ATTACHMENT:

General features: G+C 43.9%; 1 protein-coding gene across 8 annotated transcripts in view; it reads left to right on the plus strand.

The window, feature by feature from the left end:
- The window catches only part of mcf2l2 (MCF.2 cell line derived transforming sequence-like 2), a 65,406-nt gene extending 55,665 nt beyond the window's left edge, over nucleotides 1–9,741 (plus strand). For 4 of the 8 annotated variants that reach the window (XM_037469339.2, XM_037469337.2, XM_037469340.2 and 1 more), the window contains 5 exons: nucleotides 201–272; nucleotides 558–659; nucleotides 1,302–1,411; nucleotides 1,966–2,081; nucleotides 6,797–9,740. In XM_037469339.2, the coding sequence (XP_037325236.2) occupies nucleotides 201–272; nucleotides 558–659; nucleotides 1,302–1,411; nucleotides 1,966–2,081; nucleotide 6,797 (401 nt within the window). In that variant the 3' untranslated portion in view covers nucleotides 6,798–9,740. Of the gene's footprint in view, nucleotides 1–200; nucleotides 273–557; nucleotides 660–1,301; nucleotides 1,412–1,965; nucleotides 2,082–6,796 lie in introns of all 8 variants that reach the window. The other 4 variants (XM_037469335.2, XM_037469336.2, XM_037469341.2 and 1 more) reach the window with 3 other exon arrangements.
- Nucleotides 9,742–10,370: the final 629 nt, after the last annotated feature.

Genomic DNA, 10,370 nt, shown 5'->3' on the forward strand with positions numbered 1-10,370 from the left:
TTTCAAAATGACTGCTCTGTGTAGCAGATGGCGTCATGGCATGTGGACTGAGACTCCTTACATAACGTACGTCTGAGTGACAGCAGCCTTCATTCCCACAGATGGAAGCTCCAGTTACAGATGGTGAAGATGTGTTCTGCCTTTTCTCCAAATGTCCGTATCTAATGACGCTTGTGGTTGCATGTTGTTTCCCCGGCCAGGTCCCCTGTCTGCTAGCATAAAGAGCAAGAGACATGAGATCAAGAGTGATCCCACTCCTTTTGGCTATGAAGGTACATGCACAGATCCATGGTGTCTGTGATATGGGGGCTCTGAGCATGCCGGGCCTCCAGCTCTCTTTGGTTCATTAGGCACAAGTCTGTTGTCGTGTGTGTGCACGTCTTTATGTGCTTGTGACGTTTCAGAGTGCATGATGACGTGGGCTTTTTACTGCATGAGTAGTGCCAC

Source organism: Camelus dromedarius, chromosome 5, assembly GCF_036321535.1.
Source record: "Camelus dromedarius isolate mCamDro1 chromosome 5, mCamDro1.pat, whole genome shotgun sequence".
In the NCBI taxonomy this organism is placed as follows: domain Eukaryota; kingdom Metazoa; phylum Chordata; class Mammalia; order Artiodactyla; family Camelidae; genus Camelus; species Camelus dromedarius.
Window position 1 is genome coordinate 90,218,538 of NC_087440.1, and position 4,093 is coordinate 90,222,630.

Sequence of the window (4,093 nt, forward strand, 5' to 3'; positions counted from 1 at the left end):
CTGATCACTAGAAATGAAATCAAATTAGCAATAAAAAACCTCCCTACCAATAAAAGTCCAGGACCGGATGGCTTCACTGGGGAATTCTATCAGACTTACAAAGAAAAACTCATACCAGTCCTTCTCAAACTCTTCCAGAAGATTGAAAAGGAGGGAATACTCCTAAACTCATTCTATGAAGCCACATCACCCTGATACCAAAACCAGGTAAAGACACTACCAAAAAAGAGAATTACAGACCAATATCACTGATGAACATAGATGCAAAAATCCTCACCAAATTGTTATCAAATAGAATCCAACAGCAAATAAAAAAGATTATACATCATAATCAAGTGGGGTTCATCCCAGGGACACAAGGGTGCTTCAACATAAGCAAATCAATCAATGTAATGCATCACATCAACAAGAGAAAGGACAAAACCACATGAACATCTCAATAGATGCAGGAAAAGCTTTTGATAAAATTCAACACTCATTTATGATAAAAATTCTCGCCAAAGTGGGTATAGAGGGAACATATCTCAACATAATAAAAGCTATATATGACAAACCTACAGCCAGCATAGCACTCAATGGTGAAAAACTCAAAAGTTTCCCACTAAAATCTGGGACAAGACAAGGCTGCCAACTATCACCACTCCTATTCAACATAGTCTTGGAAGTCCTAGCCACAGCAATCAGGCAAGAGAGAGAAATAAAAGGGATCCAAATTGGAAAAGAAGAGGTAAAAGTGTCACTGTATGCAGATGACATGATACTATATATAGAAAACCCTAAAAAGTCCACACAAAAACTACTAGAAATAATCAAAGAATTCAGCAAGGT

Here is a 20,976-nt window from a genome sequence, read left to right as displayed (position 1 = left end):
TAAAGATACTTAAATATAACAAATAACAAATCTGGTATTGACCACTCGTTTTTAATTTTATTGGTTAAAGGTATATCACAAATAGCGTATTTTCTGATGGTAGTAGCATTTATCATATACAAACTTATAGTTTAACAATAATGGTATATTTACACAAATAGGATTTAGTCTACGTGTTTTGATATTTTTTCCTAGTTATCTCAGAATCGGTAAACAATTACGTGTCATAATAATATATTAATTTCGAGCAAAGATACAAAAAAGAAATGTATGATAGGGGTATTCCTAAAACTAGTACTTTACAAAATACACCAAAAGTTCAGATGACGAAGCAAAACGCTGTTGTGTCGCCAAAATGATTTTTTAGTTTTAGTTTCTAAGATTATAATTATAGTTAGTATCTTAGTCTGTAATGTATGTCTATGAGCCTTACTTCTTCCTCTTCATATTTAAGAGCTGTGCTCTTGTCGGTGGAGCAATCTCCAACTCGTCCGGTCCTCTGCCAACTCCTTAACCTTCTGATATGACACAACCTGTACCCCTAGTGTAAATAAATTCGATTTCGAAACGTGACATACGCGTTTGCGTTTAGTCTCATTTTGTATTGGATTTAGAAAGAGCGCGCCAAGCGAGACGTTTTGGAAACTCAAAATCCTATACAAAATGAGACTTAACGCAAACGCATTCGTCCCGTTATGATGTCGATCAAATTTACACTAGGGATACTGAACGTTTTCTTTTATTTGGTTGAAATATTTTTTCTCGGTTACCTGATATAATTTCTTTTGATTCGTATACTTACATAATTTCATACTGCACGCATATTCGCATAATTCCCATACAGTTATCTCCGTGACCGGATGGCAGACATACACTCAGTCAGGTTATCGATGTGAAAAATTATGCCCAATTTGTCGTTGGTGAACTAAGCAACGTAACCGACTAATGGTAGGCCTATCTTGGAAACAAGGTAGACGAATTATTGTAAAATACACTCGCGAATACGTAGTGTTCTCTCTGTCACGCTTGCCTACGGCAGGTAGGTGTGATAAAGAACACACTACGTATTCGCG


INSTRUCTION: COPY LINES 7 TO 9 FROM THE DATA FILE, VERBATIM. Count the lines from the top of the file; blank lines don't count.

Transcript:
Source organism: Camelus dromedarius, chromosome 5, assembly GCF_036321535.1.
Source record: "Camelus dromedarius isolate mCamDro1 chromosome 5, mCamDro1.pat, whole genome shotgun sequence".
In the NCBI taxonomy this organism is placed as follows: domain Eukaryota; kingdom Metazoa; phylum Chordata; class Mammalia; order Artiodactyla; family Camelidae; genus Camelus; species Camelus dromedarius.